SAN JOSE, Calif. Network processors pose one of the biggest verification challenges in the industry, according to panelists at the Network Processors Conference (NPC) Wednesday (Oct. 24). Users and vendors said it is difficult to verify silicon that provides both high performance and programmability.
The complexity of the verification challenge was summarized by George Apostol, vice president of engineering at Brecis Communications Corp. "This is a verification nightmare," Apostol said of a "multiservice" network processor his company is designing, featuring a three-processor subsystem. "Verification tools just don't have the speed or flexibility we need."
The Brecis chip has 20 clock domains, making it necessary to model a number of asynchronous interfaces a difficult task for today's simulation tools, Apostol said.
Apostol also said that intellectual property (IP) blocks "never work," and he said designers need a way to integrate IP testbenches into the system environment. He also said there's a need for better coverage tools, so designers can get a better handle on when verification is done.
Because there's "nothing like the real thing," Apostol said, his company developed its own FPGA-based emulation system. It runs at 25 MHz, has independently controllable asynchronous clocks, and offers "real-world" connectivity.
Gregg Donley, vice president of engineering at Network Virtual Systems, discussed a security processor his team is designing. The chip uses "wire-speed" programmable processors, has high data rates and needs interface compatibility to work with other vendors' network devices all of which make simulation difficult. "Verification is still the thing that's difficult, and it looks like it will continue to be for some time," he said.
Donley's team uses a testbench with XML-formatted vectors, a stream generator to check protocol streams, and an SPI 4.2 model that interfaces to the testbench. They don't have an accelerator, but they use the Verilog programming language interface (PLI) and sockets to take advantage of parallelism, running testbenches on separate machines when needed.
Verification needs to take both a top-down and bottom-up approach, said Niteen Patkar, vice president of network products at Silicon Access Networks Inc. He spoke of the difficulty of verifying a chip with multiple, high-speed interfaces that still needs to provide flexibility and programmability for the end user.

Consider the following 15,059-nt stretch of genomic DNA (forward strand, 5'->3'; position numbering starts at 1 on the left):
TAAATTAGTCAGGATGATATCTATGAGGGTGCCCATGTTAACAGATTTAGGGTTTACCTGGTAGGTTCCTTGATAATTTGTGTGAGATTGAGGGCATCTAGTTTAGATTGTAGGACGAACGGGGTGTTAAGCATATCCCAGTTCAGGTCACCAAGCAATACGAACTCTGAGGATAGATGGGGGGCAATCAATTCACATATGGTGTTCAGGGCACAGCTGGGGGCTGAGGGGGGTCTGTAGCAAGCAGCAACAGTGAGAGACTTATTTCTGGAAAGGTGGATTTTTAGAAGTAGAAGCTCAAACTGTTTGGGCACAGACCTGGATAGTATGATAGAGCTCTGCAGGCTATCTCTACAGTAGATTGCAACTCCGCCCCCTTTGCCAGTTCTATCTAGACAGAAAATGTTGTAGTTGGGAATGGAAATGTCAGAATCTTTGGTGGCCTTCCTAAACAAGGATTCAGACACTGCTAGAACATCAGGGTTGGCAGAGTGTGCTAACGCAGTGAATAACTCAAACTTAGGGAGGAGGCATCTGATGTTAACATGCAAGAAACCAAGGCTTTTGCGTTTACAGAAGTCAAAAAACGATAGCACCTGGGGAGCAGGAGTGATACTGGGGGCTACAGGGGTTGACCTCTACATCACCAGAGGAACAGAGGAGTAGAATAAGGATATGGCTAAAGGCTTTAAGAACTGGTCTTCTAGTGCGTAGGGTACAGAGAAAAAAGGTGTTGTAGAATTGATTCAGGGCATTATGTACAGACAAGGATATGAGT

"No single approach works," said Patkar. "You need to work at the block, chip and system level." His group runs system-level verification with C models, which are later mixed with RTL models. They also use exhaustive testbenches at the block level, with both directed and random tests, as well as protocol checkers.
Hardware emulation allows millions of packets to be processed quickly, Patkar said but he noted that "it's a lot of work to get all this into the emulator."
One of the vendor representatives on the panel was Amr Mohsen, Aptix chairman and CEO. He said that traditional verification methods all run into problems with network processors. What's needed, Mohsen said, is a "unified platform" that both hardware and software developers can use, with the ability to run a lot of traffic through it.
Mark Gogolewski, vice president of engineering at Denali Software Inc., emphasized the prevalence of memory within network processors. He called for "data-driven verification" that lets users view and manipulate data at the system level, as opposed to bits and bytes.
Denny Scharf, strategic marketing manager for LSI Logic's broadband networks division, talked about the trade-offs involved in choosing between a network processor and an ASIC implementation. "For high performance and feature rich applications, the hardware ASIC approach still has the advantage," he said.